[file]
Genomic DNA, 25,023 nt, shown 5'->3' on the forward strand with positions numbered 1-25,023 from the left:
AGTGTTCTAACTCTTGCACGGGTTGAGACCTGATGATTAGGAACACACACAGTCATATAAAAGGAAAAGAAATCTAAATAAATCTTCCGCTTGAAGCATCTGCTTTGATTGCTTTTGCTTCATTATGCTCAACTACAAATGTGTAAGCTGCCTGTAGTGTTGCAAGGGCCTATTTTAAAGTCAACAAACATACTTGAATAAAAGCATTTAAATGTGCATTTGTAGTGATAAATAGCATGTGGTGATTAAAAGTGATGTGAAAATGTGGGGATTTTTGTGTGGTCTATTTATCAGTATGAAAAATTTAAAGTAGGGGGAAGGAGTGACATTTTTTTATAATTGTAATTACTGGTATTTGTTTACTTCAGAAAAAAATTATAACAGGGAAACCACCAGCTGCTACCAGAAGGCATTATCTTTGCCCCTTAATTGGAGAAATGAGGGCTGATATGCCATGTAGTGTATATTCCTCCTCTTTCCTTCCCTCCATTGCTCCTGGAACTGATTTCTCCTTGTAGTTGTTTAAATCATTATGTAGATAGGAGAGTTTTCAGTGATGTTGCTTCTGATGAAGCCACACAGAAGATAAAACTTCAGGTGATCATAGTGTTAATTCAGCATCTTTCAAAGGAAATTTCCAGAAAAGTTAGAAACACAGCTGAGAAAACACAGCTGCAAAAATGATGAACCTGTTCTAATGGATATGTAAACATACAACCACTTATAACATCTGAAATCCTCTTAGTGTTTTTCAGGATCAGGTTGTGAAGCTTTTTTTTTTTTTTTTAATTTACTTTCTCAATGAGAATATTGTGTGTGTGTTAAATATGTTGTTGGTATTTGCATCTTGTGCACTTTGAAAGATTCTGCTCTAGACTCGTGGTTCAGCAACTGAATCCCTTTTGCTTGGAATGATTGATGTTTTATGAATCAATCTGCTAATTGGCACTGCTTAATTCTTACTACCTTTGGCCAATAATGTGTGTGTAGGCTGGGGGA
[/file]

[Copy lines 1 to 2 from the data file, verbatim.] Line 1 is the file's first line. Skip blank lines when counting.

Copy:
Genomic DNA, 25,023 nt, shown 5'->3' on the forward strand with positions numbered 1-25,023 from the left:
AGTGTTCTAACTCTTGCACGGGTTGAGACCTGATGATTAGGAACACACACAGTCATATAAAAGGAAAAGAAATCTAAATAAATCTTCCGCTTGAAGCATCTGCTTTGATTGCTTTTGCTTCATTATGCTCAACTACAAATGTGTAAGCTGCCTGTAGTGTTGCAAGGGCCTATTTTAAAGTCAACAAACATACTTGAATAAAAGCATTTAAATGTGCATTTGTAGTGATAAATAGCATGTGGTGATTAAAAGTGATGTGAAAATGTGGGGATTTTTGTGTGGTCTATTTATCAGTATGAAAAATTTAAAGTAGGGGGAAGGAGTGACATTTTTTTATAATTGTAATTACTGGTATTTGTTTACTTCAGAAAAAAATTATAACAGGGAAACCACCAGCTGCTACCAGAAGGCATTATCTTTGCCCCTTAATTGGAGAAATGAGGGCTGATATGCCATGTAGTGTATATTCCTCCTCTTTCCTTCCCTCCATTGCTCCTGGAACTGATTTCTCCTTGTAGTTGTTTAAATCATTATGTAGATAGGAGAGTTTTCAGTGATGTTGCTTCTGATGAAGCCACACAGAAGATAAAACTTCAGGTGATCATAGTGTTAATTCAGCATCTTTCAAAGGAAATTTCCAGAAAAGTTAGAAACACAGCTGAGAAAACACAGCTGCAAAAATGATGAACCTGTTCTAATGGATATGTAAACATACAACCACTTATAACATCTGAAATCCTCTTAGTGTTTTTCAGGATCAGGTTGTGAAGCTTTTTTTTTTTTTTTTAATTTACTTTCTCAATGAGAATATTGTGTGTGTGTTAAATATGTTGTTGGTATTTGCATCTTGTGCACTTTGAAAGATTCTGCTCTAGACTCGTGGTTCAGCAACTGAATCCCTTTTGCTTGGAATGATTGATGTTTTATGAATCAATCTGCTAATTGGCACTGCTTAATTCTTACTACCTTTGGCCAATAATGTGTGTGTAGGCTGGGGGA